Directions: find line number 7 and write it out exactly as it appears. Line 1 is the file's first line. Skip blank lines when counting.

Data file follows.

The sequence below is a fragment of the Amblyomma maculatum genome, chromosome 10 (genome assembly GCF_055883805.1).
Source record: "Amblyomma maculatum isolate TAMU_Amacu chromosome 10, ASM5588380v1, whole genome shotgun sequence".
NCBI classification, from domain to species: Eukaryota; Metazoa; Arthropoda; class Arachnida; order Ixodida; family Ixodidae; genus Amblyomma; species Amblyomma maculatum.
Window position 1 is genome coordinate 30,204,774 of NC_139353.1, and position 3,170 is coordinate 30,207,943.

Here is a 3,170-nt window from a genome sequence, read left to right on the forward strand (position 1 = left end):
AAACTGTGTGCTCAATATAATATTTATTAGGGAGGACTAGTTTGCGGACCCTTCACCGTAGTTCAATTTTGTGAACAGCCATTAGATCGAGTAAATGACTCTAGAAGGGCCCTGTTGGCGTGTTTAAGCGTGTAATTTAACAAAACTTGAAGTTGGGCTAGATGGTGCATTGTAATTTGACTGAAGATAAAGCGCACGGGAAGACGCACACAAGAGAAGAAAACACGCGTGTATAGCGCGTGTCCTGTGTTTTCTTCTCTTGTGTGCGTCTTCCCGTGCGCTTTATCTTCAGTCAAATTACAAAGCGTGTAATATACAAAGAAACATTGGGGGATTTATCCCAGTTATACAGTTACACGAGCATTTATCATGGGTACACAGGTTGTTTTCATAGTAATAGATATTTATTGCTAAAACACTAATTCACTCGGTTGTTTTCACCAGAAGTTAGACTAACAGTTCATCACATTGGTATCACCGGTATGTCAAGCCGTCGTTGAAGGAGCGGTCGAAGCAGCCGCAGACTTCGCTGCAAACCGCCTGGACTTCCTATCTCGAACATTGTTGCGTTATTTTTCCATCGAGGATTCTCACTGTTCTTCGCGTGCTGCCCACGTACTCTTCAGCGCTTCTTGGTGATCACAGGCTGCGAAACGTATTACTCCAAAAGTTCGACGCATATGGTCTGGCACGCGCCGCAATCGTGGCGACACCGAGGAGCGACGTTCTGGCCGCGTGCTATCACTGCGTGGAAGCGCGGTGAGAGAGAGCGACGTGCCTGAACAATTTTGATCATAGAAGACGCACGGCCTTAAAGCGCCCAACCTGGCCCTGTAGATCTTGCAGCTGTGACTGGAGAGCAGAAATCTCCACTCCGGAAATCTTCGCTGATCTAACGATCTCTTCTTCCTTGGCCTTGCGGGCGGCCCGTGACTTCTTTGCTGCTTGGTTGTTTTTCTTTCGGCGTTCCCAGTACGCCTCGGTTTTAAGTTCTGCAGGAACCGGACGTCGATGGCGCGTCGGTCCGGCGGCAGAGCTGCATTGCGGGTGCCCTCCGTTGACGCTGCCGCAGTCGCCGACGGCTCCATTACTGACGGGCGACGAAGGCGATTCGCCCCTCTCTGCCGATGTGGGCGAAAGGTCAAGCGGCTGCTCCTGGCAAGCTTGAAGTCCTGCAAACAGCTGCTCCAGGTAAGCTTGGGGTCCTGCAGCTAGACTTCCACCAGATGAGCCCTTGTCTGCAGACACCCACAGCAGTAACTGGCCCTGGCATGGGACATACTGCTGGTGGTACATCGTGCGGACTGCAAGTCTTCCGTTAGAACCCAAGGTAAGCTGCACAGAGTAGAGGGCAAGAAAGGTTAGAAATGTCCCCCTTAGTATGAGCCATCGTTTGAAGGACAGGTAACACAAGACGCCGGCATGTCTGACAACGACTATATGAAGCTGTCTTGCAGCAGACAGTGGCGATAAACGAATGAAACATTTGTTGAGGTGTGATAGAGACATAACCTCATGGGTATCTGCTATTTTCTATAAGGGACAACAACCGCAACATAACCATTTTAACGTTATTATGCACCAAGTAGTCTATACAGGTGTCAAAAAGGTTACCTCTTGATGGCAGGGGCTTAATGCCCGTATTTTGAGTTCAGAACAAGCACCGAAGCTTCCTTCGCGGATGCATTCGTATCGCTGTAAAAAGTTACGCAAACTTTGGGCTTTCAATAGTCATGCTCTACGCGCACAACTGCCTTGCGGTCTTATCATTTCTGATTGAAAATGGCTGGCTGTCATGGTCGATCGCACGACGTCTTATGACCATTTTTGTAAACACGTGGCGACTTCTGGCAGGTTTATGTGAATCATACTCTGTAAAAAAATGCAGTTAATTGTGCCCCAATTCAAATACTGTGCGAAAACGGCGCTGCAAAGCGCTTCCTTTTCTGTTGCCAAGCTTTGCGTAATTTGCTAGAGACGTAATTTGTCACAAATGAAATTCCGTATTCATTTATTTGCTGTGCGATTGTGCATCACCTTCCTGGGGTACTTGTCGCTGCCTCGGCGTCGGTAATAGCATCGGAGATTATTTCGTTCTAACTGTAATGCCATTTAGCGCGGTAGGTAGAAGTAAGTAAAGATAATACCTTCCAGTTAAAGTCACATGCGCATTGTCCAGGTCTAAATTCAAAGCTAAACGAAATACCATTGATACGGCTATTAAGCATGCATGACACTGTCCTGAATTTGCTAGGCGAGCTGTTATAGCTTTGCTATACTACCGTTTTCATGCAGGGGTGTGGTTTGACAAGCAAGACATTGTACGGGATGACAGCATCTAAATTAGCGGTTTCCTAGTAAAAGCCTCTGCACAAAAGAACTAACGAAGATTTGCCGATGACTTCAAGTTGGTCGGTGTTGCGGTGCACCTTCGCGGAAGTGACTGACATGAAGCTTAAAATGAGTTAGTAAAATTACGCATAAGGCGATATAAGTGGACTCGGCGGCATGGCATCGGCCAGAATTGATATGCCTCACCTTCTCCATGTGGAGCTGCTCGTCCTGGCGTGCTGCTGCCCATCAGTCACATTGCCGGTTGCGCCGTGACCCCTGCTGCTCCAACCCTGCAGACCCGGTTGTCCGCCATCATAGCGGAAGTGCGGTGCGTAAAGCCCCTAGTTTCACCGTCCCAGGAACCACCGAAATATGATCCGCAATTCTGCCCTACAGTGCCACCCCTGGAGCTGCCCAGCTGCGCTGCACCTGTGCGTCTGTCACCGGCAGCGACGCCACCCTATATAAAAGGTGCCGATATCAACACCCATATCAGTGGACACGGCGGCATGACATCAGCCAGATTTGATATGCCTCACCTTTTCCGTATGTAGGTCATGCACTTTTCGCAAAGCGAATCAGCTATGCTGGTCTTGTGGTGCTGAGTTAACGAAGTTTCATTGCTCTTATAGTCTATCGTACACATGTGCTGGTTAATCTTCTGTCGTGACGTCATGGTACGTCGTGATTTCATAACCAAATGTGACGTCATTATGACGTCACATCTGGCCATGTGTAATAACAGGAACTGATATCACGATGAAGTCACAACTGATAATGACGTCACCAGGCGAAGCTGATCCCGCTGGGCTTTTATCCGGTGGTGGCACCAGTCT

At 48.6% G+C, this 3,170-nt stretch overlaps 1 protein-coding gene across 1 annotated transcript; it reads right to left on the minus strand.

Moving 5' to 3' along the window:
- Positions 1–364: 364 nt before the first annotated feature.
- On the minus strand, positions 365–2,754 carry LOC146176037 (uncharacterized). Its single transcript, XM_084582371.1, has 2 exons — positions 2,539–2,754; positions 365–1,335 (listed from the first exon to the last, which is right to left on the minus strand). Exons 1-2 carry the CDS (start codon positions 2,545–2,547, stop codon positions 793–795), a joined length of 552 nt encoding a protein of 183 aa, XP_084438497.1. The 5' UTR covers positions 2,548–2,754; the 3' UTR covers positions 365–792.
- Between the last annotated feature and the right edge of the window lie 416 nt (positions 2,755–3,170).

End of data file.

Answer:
At 48.6% G+C, this 3,170-nt stretch overlaps 1 protein-coding gene across 1 annotated transcript; it reads right to left on the minus strand.